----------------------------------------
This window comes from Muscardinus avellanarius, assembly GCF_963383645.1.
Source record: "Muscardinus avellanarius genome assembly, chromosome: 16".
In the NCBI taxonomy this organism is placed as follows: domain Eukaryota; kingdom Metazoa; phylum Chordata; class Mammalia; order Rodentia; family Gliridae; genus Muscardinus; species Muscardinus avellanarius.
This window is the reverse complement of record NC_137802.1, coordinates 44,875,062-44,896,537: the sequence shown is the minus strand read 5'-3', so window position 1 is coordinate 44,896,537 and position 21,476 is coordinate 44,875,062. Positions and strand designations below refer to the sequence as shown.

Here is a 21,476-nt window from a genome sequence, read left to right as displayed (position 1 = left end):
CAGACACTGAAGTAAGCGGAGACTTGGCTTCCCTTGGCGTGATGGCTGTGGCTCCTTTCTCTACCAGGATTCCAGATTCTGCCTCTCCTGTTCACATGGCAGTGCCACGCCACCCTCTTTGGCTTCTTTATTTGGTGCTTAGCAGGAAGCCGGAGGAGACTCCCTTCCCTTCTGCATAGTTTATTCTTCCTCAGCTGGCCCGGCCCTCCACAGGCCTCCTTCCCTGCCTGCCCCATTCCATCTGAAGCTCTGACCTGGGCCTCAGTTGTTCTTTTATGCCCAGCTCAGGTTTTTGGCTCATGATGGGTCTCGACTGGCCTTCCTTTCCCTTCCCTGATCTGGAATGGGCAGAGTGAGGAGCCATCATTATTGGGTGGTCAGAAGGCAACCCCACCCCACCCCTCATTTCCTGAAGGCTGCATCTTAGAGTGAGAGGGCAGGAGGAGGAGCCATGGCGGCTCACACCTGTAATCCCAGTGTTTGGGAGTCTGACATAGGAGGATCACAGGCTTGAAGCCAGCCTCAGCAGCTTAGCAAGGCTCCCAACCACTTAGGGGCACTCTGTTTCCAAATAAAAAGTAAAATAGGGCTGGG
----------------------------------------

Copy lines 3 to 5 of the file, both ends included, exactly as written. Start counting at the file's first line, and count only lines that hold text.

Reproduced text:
In the NCBI taxonomy this organism is placed as follows: domain Eukaryota; kingdom Metazoa; phylum Chordata; class Mammalia; order Rodentia; family Gliridae; genus Muscardinus; species Muscardinus avellanarius.
This window is the reverse complement of record NC_137802.1, coordinates 44,875,062-44,896,537: the sequence shown is the minus strand read 5'-3', so window position 1 is coordinate 44,896,537 and position 21,476 is coordinate 44,875,062. Positions and strand designations below refer to the sequence as shown.

Here is a 21,476-nt window from a genome sequence, read left to right as displayed (position 1 = left end):